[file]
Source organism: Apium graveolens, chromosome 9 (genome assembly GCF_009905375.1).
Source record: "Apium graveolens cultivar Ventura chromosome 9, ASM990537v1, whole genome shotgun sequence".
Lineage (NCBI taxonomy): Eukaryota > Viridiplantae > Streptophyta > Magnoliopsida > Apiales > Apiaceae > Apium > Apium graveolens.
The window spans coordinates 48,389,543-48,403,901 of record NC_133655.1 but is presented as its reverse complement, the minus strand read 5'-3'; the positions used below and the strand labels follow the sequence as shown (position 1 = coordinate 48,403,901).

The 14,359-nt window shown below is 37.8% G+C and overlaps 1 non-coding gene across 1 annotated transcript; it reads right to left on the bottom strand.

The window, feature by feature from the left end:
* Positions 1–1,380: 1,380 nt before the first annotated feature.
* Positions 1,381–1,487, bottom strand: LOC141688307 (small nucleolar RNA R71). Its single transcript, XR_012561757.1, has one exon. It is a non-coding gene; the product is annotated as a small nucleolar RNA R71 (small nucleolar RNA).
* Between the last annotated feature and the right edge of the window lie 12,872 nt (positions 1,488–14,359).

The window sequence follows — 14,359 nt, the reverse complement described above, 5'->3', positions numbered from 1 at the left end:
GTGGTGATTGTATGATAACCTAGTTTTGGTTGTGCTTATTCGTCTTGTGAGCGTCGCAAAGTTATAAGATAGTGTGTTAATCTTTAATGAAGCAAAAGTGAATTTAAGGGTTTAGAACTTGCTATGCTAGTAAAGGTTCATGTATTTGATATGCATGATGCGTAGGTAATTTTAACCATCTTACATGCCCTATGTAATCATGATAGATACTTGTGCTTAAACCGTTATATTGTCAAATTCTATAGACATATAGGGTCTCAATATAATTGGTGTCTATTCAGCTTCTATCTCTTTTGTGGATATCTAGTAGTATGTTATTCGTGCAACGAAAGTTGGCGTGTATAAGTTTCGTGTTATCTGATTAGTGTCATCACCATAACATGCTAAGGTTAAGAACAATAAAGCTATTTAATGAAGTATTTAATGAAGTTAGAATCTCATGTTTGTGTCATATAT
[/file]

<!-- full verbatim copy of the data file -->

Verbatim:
Source organism: Apium graveolens, chromosome 9 (genome assembly GCF_009905375.1).
Source record: "Apium graveolens cultivar Ventura chromosome 9, ASM990537v1, whole genome shotgun sequence".
Lineage (NCBI taxonomy): Eukaryota > Viridiplantae > Streptophyta > Magnoliopsida > Apiales > Apiaceae > Apium > Apium graveolens.
The window spans coordinates 48,389,543-48,403,901 of record NC_133655.1 but is presented as its reverse complement, the minus strand read 5'-3'; the positions used below and the strand labels follow the sequence as shown (position 1 = coordinate 48,403,901).

The 14,359-nt window shown below is 37.8% G+C and overlaps 1 non-coding gene across 1 annotated transcript; it reads right to left on the bottom strand.

The window, feature by feature from the left end:
* Positions 1–1,380: 1,380 nt before the first annotated feature.
* Positions 1,381–1,487, bottom strand: LOC141688307 (small nucleolar RNA R71). Its single transcript, XR_012561757.1, has one exon. It is a non-coding gene; the product is annotated as a small nucleolar RNA R71 (small nucleolar RNA).
* Between the last annotated feature and the right edge of the window lie 12,872 nt (positions 1,488–14,359).

The window sequence follows — 14,359 nt, the reverse complement described above, 5'->3', positions numbered from 1 at the left end:
GTGGTGATTGTATGATAACCTAGTTTTGGTTGTGCTTATTCGTCTTGTGAGCGTCGCAAAGTTATAAGATAGTGTGTTAATCTTTAATGAAGCAAAAGTGAATTTAAGGGTTTAGAACTTGCTATGCTAGTAAAGGTTCATGTATTTGATATGCATGATGCGTAGGTAATTTTAACCATCTTACATGCCCTATGTAATCATGATAGATACTTGTGCTTAAACCGTTATATTGTCAAATTCTATAGACATATAGGGTCTCAATATAATTGGTGTCTATTCAGCTTCTATCTCTTTTGTGGATATCTAGTAGTATGTTATTCGTGCAACGAAAGTTGGCGTGTATAAGTTTCGTGTTATCTGATTAGTGTCATCACCATAACATGCTAAGGTTAAGAACAATAAAGCTATTTAATGAAGTATTTAATGAAGTTAGAATCTCATGTTTGTGTCATATAT